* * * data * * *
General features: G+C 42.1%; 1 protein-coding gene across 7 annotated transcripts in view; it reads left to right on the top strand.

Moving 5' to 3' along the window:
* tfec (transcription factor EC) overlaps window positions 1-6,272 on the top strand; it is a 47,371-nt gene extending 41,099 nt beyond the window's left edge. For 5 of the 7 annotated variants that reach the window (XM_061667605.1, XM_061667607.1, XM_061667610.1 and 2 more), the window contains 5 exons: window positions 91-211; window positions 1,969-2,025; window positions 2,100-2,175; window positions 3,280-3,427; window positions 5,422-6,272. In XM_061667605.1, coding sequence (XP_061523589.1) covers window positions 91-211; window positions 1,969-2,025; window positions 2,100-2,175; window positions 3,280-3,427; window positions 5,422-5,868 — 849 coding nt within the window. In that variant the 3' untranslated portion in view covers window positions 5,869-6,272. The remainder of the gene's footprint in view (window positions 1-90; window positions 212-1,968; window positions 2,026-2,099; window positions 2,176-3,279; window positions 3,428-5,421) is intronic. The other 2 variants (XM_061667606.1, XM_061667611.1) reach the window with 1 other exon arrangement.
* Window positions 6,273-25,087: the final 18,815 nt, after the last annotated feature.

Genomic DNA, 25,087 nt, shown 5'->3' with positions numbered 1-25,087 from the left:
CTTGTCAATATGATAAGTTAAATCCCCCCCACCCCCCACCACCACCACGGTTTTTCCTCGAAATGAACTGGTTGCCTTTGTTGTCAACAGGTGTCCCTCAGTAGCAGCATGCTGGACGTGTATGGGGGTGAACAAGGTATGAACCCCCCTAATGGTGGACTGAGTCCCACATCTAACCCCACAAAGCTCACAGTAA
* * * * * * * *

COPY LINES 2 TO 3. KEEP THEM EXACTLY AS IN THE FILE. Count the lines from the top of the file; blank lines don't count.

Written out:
Moving 5' to 3' along the window:
* tfec (transcription factor EC) overlaps window positions 1-6,272 on the top strand; it is a 47,371-nt gene extending 41,099 nt beyond the window's left edge. For 5 of the 7 annotated variants that reach the window (XM_061667605.1, XM_061667607.1, XM_061667610.1 and 2 more), the window contains 5 exons: window positions 91-211; window positions 1,969-2,025; window positions 2,100-2,175; window positions 3,280-3,427; window positions 5,422-6,272. In XM_061667605.1, coding sequence (XP_061523589.1) covers window positions 91-211; window positions 1,969-2,025; window positions 2,100-2,175; window positions 3,280-3,427; window positions 5,422-5,868 — 849 coding nt within the window. In that variant the 3' untranslated portion in view covers window positions 5,869-6,272. The remainder of the gene's footprint in view (window positions 1-90; window positions 212-1,968; window positions 2,026-2,099; window positions 2,176-3,279; window positions 3,428-5,421) is intronic. The other 2 variants (XM_061667606.1, XM_061667611.1) reach the window with 1 other exon arrangement.